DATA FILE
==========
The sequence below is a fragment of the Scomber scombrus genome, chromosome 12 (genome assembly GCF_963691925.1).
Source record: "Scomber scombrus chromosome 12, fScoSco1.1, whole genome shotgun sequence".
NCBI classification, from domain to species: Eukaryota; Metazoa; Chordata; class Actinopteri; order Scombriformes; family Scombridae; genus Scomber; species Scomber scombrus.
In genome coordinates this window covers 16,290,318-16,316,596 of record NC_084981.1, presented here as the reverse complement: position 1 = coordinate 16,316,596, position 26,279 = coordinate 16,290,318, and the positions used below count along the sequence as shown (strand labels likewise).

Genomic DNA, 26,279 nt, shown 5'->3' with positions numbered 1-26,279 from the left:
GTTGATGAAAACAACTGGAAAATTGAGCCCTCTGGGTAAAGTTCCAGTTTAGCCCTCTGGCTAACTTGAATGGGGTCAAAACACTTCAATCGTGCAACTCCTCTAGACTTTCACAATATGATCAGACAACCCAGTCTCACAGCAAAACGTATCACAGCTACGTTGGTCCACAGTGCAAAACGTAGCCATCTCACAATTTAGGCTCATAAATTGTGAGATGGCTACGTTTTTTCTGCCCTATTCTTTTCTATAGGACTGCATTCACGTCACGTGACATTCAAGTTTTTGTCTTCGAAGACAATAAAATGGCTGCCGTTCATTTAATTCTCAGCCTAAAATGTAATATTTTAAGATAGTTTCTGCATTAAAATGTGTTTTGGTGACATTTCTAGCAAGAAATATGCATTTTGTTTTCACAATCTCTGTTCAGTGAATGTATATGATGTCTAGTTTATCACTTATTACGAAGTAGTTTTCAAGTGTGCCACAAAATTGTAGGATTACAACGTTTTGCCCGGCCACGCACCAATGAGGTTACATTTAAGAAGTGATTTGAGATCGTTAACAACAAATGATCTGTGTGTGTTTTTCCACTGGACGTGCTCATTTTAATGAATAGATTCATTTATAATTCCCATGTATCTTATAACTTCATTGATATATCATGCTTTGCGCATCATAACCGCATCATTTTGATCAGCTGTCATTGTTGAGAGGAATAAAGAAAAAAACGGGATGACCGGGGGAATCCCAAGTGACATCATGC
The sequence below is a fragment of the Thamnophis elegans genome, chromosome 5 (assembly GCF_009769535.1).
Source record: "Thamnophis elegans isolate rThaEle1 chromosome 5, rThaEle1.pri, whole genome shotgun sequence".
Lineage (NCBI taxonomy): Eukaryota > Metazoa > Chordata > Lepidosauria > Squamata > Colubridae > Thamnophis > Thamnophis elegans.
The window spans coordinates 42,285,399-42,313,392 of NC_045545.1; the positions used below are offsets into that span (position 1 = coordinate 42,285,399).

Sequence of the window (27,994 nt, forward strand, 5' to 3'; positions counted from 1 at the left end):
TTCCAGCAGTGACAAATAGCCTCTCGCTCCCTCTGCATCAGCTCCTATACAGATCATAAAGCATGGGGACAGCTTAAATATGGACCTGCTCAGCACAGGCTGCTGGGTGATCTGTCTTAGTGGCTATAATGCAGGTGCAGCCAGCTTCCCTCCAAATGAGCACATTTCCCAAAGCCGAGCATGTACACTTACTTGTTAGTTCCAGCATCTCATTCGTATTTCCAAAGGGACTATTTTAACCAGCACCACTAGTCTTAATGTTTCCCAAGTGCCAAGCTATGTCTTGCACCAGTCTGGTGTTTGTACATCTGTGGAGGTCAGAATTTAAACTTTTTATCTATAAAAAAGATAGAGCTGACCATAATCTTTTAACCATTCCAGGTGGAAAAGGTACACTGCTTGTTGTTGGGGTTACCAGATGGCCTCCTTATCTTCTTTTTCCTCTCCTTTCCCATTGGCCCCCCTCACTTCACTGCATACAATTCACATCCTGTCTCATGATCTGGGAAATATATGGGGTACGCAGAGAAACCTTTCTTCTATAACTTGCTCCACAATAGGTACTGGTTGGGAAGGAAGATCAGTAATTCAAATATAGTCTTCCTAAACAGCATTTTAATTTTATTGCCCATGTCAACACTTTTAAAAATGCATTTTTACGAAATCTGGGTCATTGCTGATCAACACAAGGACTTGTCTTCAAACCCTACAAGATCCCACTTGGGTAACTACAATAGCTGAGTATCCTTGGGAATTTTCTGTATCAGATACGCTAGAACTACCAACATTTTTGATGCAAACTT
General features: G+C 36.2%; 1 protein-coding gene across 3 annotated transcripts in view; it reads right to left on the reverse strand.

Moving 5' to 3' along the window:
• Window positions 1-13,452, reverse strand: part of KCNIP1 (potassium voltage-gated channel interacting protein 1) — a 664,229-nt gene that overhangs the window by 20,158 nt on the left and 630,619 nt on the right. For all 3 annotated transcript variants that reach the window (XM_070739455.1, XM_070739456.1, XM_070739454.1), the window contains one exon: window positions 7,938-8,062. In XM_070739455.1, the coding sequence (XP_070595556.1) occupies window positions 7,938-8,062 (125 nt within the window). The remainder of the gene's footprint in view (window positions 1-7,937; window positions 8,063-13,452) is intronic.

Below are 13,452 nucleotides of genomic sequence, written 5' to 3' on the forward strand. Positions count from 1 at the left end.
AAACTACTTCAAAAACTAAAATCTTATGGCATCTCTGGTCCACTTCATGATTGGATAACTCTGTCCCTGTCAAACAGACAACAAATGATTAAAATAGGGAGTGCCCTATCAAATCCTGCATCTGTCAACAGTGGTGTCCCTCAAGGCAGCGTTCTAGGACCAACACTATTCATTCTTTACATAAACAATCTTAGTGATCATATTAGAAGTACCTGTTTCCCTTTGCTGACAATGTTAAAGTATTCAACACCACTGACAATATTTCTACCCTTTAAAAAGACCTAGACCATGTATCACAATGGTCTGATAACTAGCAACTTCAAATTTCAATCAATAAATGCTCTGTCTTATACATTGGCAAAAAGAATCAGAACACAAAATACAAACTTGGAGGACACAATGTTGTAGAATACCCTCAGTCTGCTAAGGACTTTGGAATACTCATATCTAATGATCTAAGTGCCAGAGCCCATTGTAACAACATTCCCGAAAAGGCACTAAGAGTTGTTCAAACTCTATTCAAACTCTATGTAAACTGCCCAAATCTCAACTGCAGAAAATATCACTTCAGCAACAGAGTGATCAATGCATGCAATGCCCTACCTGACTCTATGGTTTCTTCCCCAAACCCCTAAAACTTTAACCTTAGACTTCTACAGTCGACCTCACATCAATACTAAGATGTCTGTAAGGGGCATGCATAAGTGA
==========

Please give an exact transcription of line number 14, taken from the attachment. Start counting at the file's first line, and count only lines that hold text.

Moving 5' to 3' along the window: